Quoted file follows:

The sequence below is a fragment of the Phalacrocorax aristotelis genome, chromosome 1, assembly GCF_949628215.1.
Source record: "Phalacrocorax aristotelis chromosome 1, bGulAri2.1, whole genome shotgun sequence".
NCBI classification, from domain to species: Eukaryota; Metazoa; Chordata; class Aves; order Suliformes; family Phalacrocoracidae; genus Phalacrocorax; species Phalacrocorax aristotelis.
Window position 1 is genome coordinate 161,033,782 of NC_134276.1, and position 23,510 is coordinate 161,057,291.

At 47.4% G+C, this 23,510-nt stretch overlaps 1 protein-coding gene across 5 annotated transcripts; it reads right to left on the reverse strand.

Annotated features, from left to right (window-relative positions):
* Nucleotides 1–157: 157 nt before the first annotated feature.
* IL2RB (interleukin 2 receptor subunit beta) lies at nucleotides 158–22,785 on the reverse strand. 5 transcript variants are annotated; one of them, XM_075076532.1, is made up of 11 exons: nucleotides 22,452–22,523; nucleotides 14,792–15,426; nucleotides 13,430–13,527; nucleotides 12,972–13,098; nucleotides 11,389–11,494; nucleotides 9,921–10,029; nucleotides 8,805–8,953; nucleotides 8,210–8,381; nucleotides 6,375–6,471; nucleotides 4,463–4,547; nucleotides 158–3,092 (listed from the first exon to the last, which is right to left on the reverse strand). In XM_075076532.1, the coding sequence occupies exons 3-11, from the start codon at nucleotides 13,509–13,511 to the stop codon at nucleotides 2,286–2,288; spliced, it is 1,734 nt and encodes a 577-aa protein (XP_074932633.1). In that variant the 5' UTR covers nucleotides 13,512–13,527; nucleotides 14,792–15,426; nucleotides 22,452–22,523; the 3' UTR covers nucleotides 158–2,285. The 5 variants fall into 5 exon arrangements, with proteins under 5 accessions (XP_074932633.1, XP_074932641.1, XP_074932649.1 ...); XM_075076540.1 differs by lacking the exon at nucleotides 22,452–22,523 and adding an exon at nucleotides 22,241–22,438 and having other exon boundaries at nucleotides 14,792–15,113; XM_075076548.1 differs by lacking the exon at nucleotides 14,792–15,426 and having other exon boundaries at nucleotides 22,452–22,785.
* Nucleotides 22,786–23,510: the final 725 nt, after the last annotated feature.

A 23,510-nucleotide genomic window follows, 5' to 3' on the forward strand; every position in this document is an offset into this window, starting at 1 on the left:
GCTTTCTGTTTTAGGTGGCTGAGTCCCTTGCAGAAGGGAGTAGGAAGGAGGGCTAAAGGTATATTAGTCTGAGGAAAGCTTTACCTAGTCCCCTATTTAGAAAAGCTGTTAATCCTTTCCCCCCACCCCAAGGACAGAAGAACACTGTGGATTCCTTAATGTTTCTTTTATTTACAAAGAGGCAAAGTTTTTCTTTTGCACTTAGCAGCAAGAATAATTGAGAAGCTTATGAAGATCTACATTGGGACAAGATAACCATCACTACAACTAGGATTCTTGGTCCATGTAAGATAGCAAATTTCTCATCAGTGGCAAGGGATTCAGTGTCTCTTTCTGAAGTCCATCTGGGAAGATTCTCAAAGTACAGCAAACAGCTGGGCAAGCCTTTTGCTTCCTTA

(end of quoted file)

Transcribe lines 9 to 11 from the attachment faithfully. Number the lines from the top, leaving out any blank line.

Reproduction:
* Nucleotides 22,786–23,510: the final 725 nt, after the last annotated feature.

A 23,510-nucleotide genomic window follows, 5' to 3' on the forward strand; every position in this document is an offset into this window, starting at 1 on the left:
GCTTTCTGTTTTAGGTGGCTGAGTCCCTTGCAGAAGGGAGTAGGAAGGAGGGCTAAAGGTATATTAGTCTGAGGAAAGCTTTACCTAGTCCCCTATTTAGAAAAGCTGTTAATCCTTTCCCCCCACCCCAAGGACAGAAGAACACTGTGGATTCCTTAATGTTTCTTTTATTTACAAAGAGGCAAAGTTTTTCTTTTGCACTTAGCAGCAAGAATAATTGAGAAGCTTATGAAGATCTACATTGGGACAAGATAACCATCACTACAACTAGGATTCTTGGTCCATGTAAGATAGCAAATTTCTCATCAGTGGCAAGGGATTCAGTGTCTCTTTCTGAAGTCCATCTGGGAAGATTCTCAAAGTACAGCAAACAGCTGGGCAAGCCTTTTGCTTCCTTA